The New York Convention covers awards rendered in a New York Convention signatory state and its application does not depend on the nationality of the parties. The procedure for recognition and execution of New York Convention awards is governed by national arbitration laws. For example, in the U.S., the New York Convention is codified in the Federal Arbitration Act, which provides for recognition and enforcement of foreign arbitral awards as well as awards made in the U.S. relating to arbitrations between foreign parties (or having some other reasonable relation with a foreign state) and involving legal relationships deemed commercial under U.S. law. The confirmation proceedings are based on a petition to confirm and can be brought within three years of issuance of the award. The U.S. and a number of other countries apply the New York Convention on the basis of reciprocity, recognizing and enforcing only those awards rendered in the territory of another signatory state.
The ability to initiate enforcement proceedings in various jurisdictions under the New York Convention matters greatly because any attachable assets of the sovereign may be in jurisdictions other than the country of the arbitration. While most countries are supportive of international arbitration and provide for expeditious adjudication of enforcement proceedings, award confirmation and subsequent execution efforts against a sovereign, which has a number of avenues to resist enforcement, can prove to be long, tedious and expensive.
Defenses to confirmation of an award under the New York Convention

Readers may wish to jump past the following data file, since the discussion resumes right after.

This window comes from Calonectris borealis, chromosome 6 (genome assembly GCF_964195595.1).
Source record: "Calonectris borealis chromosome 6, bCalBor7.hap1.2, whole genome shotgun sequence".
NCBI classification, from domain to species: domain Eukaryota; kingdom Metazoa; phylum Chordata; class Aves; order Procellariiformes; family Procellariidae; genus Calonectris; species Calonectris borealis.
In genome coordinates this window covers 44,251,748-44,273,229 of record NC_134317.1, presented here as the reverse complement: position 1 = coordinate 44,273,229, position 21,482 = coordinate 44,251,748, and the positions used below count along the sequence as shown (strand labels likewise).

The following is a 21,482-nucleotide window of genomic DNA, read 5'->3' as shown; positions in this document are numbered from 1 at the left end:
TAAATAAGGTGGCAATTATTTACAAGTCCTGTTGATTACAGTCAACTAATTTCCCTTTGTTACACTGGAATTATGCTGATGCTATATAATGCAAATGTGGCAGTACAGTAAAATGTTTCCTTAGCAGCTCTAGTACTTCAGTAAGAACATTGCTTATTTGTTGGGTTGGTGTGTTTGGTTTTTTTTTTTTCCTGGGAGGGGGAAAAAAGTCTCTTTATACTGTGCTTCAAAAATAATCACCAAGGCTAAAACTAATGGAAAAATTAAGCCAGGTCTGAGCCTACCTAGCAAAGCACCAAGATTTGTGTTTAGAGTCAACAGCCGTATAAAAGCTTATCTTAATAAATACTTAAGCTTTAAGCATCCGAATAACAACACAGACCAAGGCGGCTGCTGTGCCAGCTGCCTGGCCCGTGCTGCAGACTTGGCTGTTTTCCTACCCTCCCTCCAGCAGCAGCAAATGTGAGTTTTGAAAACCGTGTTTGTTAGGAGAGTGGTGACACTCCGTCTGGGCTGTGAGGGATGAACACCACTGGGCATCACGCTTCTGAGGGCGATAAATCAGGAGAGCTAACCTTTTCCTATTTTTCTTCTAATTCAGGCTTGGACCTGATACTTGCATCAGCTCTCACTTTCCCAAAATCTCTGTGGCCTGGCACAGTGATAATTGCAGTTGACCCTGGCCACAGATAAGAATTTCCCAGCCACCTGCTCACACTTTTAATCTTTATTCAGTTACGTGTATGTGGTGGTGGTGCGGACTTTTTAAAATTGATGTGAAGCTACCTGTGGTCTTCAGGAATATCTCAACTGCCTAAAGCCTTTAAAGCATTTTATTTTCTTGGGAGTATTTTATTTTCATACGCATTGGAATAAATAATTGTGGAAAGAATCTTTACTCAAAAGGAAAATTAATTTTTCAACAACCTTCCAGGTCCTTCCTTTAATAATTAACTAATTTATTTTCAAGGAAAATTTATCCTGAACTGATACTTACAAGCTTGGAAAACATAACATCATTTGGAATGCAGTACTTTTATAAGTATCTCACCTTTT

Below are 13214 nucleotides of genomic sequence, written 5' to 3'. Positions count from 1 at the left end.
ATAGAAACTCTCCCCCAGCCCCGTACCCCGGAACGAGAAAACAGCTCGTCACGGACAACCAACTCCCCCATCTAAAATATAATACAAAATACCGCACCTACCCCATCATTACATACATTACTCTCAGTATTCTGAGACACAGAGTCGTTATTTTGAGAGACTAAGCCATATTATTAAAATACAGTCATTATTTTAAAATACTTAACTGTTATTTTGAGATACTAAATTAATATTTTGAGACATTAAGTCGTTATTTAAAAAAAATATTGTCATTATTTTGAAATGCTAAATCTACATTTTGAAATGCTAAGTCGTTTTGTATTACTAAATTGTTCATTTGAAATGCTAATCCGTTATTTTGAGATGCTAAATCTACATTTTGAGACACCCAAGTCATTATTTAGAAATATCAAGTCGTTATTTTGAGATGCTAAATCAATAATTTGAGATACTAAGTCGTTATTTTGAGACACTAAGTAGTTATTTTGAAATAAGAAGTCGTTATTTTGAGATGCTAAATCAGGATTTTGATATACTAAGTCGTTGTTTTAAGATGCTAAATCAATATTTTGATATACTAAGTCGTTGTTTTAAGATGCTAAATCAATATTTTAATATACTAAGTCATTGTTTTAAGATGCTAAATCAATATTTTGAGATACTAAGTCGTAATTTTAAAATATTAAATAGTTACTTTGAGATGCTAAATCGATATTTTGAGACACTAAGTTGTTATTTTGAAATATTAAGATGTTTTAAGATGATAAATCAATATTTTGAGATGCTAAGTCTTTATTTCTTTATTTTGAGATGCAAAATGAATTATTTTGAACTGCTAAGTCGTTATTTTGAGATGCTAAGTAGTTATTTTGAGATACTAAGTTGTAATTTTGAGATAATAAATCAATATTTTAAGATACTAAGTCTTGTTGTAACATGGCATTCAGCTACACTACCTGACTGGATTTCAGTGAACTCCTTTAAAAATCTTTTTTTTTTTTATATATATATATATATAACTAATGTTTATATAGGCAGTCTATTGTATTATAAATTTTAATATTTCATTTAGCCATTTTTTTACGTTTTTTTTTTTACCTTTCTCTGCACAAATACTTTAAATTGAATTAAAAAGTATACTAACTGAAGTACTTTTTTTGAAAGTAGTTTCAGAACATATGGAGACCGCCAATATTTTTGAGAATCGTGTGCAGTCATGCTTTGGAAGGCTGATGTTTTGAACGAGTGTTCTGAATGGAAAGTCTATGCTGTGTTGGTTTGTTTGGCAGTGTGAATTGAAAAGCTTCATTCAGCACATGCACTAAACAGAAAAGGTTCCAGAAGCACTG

A party resisting enforcement of a New York Convention award can attempt to vacate the award at the seat of arbitration or in other countries, or otherwise object when the prevailing party seeks to confirm the award. The New York Convention provides several substantive grounds on which recognition may be refused, and the party contesting the award bears the burden of proving that at least one of them applies. These grounds include, among other things, deficiencies in the underlying arbitration process, a violation of domestic public policy or a finding that the laws of the enforcing jurisdiction do not allow the dispute to be settled by arbitration. U.S. courts construe these exceptions narrowly to encourage the recognition and enforcement of arbitral awards.
The New York Convention further provides that recognition and enforcement may be refused or the enforcement proceedings may be adjourned if the award has been set aside or suspended by the courts at the seat of arbitration. These provisions allow, but do not require, the enforcing court to refuse enforcement or suspend the proceedings pending a challenge of the award in the supervisory court. The New York Convention also gives the enforcing party a right to request that the sovereign post security while its challenge is pending elsewhere.
When parallel proceedings arise, investors or insurers should be prepared to deal with protracted litigation in multiple jurisdictions involving various challenges. For example, a sovereign attempting to modify, set aside or vacate an award in a foreign forum can also request injunctive relief to prevent the prevailing party from proceeding with its enforcement actions in other countries. The enforcing courts will need to weigh the rights of the parties and international comity considerations when deciding whether they should give deference to such parallel proceedings.
The effect of annulment measures
A sovereign may ultimately succeed in having the award annulled in its own courts. Can a prevailing party still enforce the award in other jurisdictions? This depends on whether the annulment was made in the country of the seat of arbitration or elsewhere.